Just a small part of the future of home building

As I was reading a national headline today about industries that will not recuperate full force from the recession and over time will be phased out of the consumers needs, it struck me that nobody actually mentioned the construction industry. Of course the obvious industries such as Wired Telecommunications, Video and Record Stores and Newspaper Publishing are the ones mentioned to head the line up, followed by more obscure industries such as Photo finishing, Video Post Production, Formal Wear and Costume Rental, Textile and Apparel Industries (overseas competition) and yes Manufactured Homes

For some reason the experts have not yet made the connection between advances in technology and the potential demise of the traditional homebuilding industry. Of course construction is a life enforcing activity for every species on earth. Whether it concerns a roof over our head, a road to connect us to others or the support of conveniences or necessities, building stands quite central in our lives. Yet, even more than the mortgage massacres that caused the 2008 recession, advancing technology has been the leading “culprit” behind the fact that home construction in the United States is all but coming to a halt.

Americans are on track to buy fewer new homes than in any year since the government began keeping data almost a half-century ago. Sales are now just half the pace of 1963 — even though there are 120 million more people in the United States now. The sliding sales show just how far the housing market has fallen since the bubble burst four years ago. And they’re a blow to the economic recovery as it draws strength from other places. Diminished sales have driven the nationwide median price of a new home down to about $202,000, the lowest since 2003.

If the sluggish sales continue, analysts say, many small homebuilders will fold, meaning less competition as the market improves and higher prices later.
I’m actually surprised that experts really believe this traditional price mechanism is still in place in a world where technology is outpacing and changing everything else. Optimists say it is going to take another year or two before things are going to turn, but if they would just analyze the numbers, they would have a clear indication that this is not true.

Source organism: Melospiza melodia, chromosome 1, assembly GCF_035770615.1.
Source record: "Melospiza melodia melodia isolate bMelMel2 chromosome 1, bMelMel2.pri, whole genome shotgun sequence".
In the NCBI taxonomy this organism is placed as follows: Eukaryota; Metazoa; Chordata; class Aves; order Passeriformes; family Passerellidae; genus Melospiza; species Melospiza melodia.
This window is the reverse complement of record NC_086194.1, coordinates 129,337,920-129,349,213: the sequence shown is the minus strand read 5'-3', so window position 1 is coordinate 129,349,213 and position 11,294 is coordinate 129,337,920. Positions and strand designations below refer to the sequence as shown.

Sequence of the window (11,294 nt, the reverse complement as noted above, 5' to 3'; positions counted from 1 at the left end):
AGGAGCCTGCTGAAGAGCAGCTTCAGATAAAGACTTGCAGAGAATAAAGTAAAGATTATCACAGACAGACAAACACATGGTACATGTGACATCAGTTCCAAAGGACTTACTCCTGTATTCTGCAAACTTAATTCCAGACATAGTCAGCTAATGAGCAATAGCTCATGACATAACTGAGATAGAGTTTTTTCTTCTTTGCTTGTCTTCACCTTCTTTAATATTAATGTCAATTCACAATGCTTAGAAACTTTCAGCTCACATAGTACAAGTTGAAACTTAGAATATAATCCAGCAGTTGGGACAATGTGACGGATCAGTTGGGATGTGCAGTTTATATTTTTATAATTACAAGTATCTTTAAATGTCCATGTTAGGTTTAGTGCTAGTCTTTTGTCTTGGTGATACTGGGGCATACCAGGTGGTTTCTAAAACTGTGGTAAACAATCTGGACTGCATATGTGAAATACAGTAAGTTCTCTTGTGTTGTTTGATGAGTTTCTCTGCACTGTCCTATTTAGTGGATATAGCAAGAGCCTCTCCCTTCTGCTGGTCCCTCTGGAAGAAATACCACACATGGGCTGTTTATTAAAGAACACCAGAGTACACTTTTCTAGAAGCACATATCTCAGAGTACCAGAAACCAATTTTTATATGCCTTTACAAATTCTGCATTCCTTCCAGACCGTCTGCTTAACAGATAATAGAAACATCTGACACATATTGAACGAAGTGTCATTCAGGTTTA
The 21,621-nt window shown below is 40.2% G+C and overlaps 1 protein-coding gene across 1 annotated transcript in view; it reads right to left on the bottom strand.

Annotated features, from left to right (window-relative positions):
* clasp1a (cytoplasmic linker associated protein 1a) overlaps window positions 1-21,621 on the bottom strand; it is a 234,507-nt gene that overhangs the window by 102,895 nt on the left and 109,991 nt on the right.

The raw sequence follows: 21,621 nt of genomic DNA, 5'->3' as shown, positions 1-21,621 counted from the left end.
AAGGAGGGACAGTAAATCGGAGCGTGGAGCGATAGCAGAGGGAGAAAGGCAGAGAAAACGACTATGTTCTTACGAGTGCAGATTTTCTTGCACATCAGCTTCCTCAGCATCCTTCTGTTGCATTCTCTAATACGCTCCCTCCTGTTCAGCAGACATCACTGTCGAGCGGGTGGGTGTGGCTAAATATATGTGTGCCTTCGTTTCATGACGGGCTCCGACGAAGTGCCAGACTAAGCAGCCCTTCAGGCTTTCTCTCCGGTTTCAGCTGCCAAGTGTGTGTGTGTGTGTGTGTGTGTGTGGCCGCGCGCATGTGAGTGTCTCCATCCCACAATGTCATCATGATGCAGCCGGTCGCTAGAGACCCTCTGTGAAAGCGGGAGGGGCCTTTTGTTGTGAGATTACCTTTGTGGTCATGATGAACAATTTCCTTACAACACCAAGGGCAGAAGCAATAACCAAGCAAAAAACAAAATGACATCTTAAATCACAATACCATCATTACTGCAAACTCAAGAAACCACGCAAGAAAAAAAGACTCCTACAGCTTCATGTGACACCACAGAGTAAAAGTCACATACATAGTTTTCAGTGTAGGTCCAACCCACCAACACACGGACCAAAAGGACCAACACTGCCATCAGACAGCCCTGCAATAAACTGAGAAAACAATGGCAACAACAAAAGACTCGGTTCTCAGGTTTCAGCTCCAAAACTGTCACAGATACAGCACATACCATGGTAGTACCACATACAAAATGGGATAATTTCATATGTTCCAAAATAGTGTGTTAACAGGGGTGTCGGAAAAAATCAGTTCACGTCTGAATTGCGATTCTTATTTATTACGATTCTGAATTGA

Here is a simple calculation:
• Sales of new homes nationwide plunged in February to an annual rate of 250,000. It was the third straight monthly drop. The pace is far below the so-called healthy level of about 700,000 a year. In 2010, 323,000 new homes were sold — the worst year on record and the fifth straight year of declines. Nobody expects this year to be any better and say it could take two years or more before sales return to a healthy pace. In 1963, when the U.S. population was about 190 million — compared with today’s nearly 310 million — far more new homes were sold: 560,000.
• The news a few weeks ago, that Florida is sitting on more than 1.6 million vacant homes and more foreclosures are yet to force down prices for previously occupied homes even faster than they’re falling for new homes. As a result, new homes are less attractive to buyers.
• In the past economic recoveries were mostly fueled by the construction industry. Especially here in Florida where we went through 7 decades of excessive population growth, the construction industry was a major employer, fueling the cycle of income and spending.
We can safely say that if Florida’s vacant inventory resembles more than 6 months of the entire nation’s current “demand” in new homes, we’re looking at a new paradigm. One that says that in certain regions of the country it may take up to 8-10 years to deplete current inventories.

People may still look at purchasing new homes, but many would-be buyers say they can’t justify the price difference between inventory and new. The median price of a new home is now 30 percent higher than that of a resold home, twice the typical markup in a healthy economy. Builders are responding by scaling back. In February, they broke ground on only about 40 percent of the number of homes they typically do in normal markets. That signifies a 60% unemployment for the sector new construction, which in turn is also slowing the broader economy. Each new home creates an average of three jobs for a year and $90,000 in taxes, according to the National Association of Home Builders.

So now the open ended question is: who in their right mind thinks that by the time the next 10 years have passed and we’re possibly looking at a new balance between supply and demand of homes, – don’t forget that every normal economic cycle (recovery-recession) takes 8 to 10 years -, advanced technologies in energy, water supply, aero dynamics(storms), family size, communications, transportation storage etc. will not have completely turned the final product upside down? The current generation of home builders will be completely obsolete and what’s more – out of practice.

Of course I mentioned the same to some newspaper execs more than a decade ago, and they didn’t believe me either (and instead called us doomsday thinkers).
And in the meantime the “experts” without a clue keep repeating meaningless remarks such as: “Falling housing prices of existing homes are robbing demand for new houses, and until that changes, the housing market will be in trouble.”